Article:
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AI Experts Call for a ‘Pause’ on Further Development, Say Otherwise Governments Should ‘Step In’

Published: March 30, 2023
This picture taken on Jan. 23, 2023 in Toulouse, southwestern France, shows screens displaying the logos of OpenAI and ChatGPT. ChatGPT is a conversational artificial intelligence software application developed by OpenAI. (Image: LIONEL BONAVENTURE/AFP via Getty Images)

On March 29, several leaders in the artificial intelligence (AI) community published an open letter urging AI labs to “immediately pause for at least 6 months the training of AI systems more powerful than GPT-4,” and if they don’t, the experts are urging governments to “step in.” As of March 30, the letter has attracted over 1,400 signatories, including those of tech giants, Elon Musk, Steve Wozniak and the Center for Humane Technology’s Tristan Harris.

“This pause should be public and verifiable, and include all key actors. If such a pause cannot be enacted quickly, governments should step in and institute a moratorium,” the letter reads.

“Contemporary AI systems are now becoming human-competitive at general tasks,[3] and we must ask ourselves: Should we let machines flood our information channels with propaganda and untruth?” the letter asks, adding, “Should we automate away all the jobs, including fulfilling ones? Should we develop nonhuman minds that might eventually outnumber, outsmart, obsolete and replace us?”

The letter warns of the risks the technology poses to humanity as tech behemoths Google and Microsoft each race to build and deploy AI platforms that can learn independently.  

“Powerful AI systems should be developed only once we are confident that their effects will be positive and their risks will be manageable,” the authors write, adding that, “This confidence must be well justified and increase with the magnitude of a system’s potential effects.”

The authors call for collaboration between AI developers to “jointly develop and implement a set of shared safety protocols for advanced AI design and development that are rigorously audited and overseen by independent outside experts.”

To date, the development of AI systems is subject to little to no regulation despite its potential to disrupt employment, the economy and society on a large scale. 

‘I’m a little bit afraid’

Recently, Sam Altman, the CEO of OpenAI, the company responsible for the viral GPT-4 AI, expressed fear that the technology could spur “disinformation problems or economic shocks.”

“I think it’s weird when people think it’s like a big dunk that I say, I’m a little bit afraid,” Altman recently told Lex Fridman on Fridman’s artificial intelligence podcast, adding that, ”And I think I’d be crazy not to be a little bit afraid, and I empathize with people who are a lot afraid.”

“The current worries that I have are that there are going to be disinformation problems or economic shocks, or something else at a level far beyond anything we’re prepared for,” he said, adding that, “And that doesn’t require superintelligence,” implying that the tech, which has become ubiquitous over recent years, doesn’t need to develop much further before it could become dangerous.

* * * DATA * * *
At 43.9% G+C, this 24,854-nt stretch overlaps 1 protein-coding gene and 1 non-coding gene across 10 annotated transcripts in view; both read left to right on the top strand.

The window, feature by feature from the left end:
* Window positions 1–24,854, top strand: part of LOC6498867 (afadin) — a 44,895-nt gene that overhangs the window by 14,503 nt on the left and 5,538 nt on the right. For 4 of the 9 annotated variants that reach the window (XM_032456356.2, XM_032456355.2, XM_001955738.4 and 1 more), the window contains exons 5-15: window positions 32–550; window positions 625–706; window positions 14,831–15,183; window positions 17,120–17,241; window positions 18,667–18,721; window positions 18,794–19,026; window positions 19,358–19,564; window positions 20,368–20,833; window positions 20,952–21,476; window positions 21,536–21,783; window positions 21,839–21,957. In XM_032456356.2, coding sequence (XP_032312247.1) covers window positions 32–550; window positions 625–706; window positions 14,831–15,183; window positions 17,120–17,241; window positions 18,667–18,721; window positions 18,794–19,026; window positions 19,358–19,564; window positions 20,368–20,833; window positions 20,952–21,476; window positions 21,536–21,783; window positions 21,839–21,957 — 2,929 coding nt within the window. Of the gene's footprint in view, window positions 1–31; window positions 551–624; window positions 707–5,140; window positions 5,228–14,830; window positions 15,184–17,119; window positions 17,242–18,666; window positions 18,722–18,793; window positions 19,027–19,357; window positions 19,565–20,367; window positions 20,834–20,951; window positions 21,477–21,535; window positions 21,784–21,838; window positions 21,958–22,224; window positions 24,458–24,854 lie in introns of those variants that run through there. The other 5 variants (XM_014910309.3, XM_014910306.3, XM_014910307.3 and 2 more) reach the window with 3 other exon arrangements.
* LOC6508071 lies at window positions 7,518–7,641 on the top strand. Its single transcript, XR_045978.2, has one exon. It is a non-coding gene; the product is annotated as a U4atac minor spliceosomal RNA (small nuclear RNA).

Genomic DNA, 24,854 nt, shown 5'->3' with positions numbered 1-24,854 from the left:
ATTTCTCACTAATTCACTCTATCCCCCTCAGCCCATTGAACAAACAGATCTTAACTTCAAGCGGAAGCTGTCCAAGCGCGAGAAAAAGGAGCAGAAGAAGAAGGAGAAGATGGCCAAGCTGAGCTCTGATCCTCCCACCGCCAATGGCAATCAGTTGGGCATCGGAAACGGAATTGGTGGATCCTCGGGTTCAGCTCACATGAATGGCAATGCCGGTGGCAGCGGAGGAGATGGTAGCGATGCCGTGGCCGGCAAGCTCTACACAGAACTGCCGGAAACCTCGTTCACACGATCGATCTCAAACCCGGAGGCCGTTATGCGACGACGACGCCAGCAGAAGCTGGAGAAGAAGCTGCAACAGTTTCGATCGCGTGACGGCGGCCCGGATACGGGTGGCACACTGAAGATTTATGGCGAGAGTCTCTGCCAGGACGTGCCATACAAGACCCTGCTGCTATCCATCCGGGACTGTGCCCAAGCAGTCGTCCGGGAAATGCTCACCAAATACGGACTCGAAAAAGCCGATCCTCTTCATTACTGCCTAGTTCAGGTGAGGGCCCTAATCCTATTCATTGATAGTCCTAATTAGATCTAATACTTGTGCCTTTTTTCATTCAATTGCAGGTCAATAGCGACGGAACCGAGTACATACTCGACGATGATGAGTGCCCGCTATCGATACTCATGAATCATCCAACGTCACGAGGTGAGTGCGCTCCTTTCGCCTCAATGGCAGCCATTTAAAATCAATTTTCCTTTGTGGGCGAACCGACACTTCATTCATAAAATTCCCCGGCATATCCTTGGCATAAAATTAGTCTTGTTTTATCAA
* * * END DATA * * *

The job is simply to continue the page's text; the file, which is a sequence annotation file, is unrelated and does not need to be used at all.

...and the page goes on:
Speaking hypothetically, Altman raised the possibility that large language models (LLMs), could manipulate the content social media users see in their feeds.

“How would we know if on Twitter, we were mostly having like LLMs direct whatever’s flowing through that Hive Mind?” Altman asked.

OpenAI’s most recent iteration of GPT-4 was released on March 14 this year, and technology companies are clamouring to integrate it into their operations.

Khan Academy, a platform that provides free online classes in a number of disciplines for grad-schoolers up to college students, is already tapping into the technology to build AI tools, however its developers warn that the technology still has its kinks.

According to a document published by OpenAI, the AI models can “amplify biases and perpetuate stereotypes.”

Due to these problems the developers are urging users not to use the technology where the stakes are more serious, like “high risk government decisions (e.g. law enforcement, criminal justice, migration and asylum), or for offering legal or health advice,” the document states.


AI platforms continue to learn

As AI experts ring the alarm bells, the technology is continuing to learn based on input from humans and according to Altman is becoming more judicious about answering queries.

“In the spirit of building in public and, and bringing society along gradually, we put something out, it’s got flaws, we’ll make better versions,” Altman told Fridman, adding that, “But yes, the system is trying to learn questions that it shouldn’t answer.”

An earlier version of GPT-4 did not have as robust of a filter as it does today OpenAI’s document says adding that the AI was more inclined to answer questions about where to buy unlicensed firearms, or about self-harm. Newer iterations now decline to answer such queries.

“I think we, as OpenAI, have responsibility for the tools we put out into the world,” Altman told Fridman, adding that, “There will be tremendous benefits, but, you know, tools do wonderful good and real bad. And we will minimize the bad and maximize the good.”